God Rest Ye, Merry Gentlemen - Jars of Clay - listen now

Monday, September 11, 2006

We're Treating Our Enemy Too Well

Read this account of Mark Davis' tour of Gitmo, and then pick your jaw up off the floor. To quote Mr. Davis: "It's this simple: Anyone characterizing Guantánamo as a haven for detainee mistreatment is either a fool or a liar."
Detainees Are Treated Well - Perhaps Too Well

...we religiously accommodate the detainees (five prayer calls a day, a fresh Quran for every guest, an arrow pointing to Mecca in every cell and exercise yard) and feed them well (at our lunchtime briefing, we ate what they ate that day - chicken, rice, pita slice, salad, yogurt, orange). But as we viewed closed-circuit video of two interrogations, with the subjects sipping coffee on soft couches, the officer giving us the tour told us that this kid-gloves approach is all we do.

That's a problem. I understand that plying some terrorists with kindness will yield results. I also understand, and the Department of Defense apparently does not, that sometimes you score points by thinking outside the box. Some detainees respond to a smile and a Subway sandwich (which they apparently snarf with gusto), but others might open up after a modicum of physicality or psychological intimidation.

As America engages the enemy within the gates of Guantánamo, they fight us by abusing guards - verbally each day and physically when they can - attempting to sneak messages out of the camp and even stooping to PR victories won with suicides.

Some would have you believe that three detainees killed themselves in June because they just couldn't take another unbearable day of captivity in U.S. hands. Poppycock. I accept the theory of task force commanding officer Adm. Harry Harris, who called it "asymmetrical warfare," a dark stunt designed to make the camp look bad.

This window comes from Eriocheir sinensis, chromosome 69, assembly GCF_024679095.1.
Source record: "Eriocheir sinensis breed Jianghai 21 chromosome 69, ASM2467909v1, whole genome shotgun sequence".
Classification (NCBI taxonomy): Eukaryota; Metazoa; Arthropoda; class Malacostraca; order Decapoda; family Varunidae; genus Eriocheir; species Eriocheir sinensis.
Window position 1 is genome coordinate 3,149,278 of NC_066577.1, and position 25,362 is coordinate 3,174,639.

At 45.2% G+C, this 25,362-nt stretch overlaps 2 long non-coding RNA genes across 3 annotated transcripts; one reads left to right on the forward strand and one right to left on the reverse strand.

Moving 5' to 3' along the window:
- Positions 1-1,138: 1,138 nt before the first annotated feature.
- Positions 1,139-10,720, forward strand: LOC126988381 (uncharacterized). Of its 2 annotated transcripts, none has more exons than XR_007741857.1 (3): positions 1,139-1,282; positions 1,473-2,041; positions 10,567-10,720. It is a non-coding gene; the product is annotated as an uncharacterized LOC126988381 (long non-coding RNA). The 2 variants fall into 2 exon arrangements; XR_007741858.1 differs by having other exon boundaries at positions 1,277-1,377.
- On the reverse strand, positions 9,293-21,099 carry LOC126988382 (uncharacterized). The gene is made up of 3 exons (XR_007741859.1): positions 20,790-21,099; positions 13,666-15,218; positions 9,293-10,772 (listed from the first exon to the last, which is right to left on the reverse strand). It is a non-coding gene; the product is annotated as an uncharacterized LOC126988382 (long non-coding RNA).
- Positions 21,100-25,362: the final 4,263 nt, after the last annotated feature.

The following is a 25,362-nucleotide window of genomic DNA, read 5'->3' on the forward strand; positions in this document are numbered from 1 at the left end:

I leave filled with appreciation for the daily risks that come with this tour of duty. A dedicated doctor - who has healed the wounds and sicknesses of people who would kill him with their bare hands if they could - asked me not to share his name or hometown, for fear of terrorist reprisals against his family.

For the same reason, the unfailingly upbeat active-duty men and women accompanying us on our tour performed a sobering ritual as we entered a maximum-security cellblock: They covered the names on their uniforms with tape or Velcro so that a vigilant detainee could not read a name, do a little homework and get word out for a terrorist hit against a family member.
Oh yeah, how those poor jihadists are suffering. F-ck them.

Then there's this little bit from Mark Steyn:
9/11 enemies are still hiding in plain sight

In the New York Times, Thomas Friedman wrote: "The failure to prevent Sept. 11 was not a failure of intelligence or coordination. It was a failure of imagination." That's not really true. Islamist terrorists had indicated their interest in U.S. landmarks, and were known to have plans to hijack planes to fly into them. But men like John O'Neill could never quite get the full attention of a somnolent federal bureaucracy. The terrorists must have banked on that: After all, they took their pilot-training classes in America, apparently confident that, even if anyone noticed the uptick in Arab enrollments at U.S. flight schools, a squeamish culture of political correctness would ensure nothing was done about it.

Five years on, half America has retreated to the laziest old tropes, filtering the new struggle through the most drearily cobwebbed prisms: All dramatic national events are JFK-type conspiracies, all wars are Vietnam quagmires. Meanwhile, Ramzi Yousef's successors make their ambitions as plain as he did: They want to acquire nuclear technology in order to kill even more of us. And, given that free societies tend naturally toward a Katrina mentality of doing nothing until it happens, one morning we will wake up to another day like the "day that changed everything." Sept. 11 was less "a failure of imagination" than an ability to see that America's enemies were hiding in plain sight.
Maybe the moonbats will finally realize something is afoot when Baltimore, Savannah, or Seattle are nothing more than smoking, radioactive craters... nah - who am I kidding?


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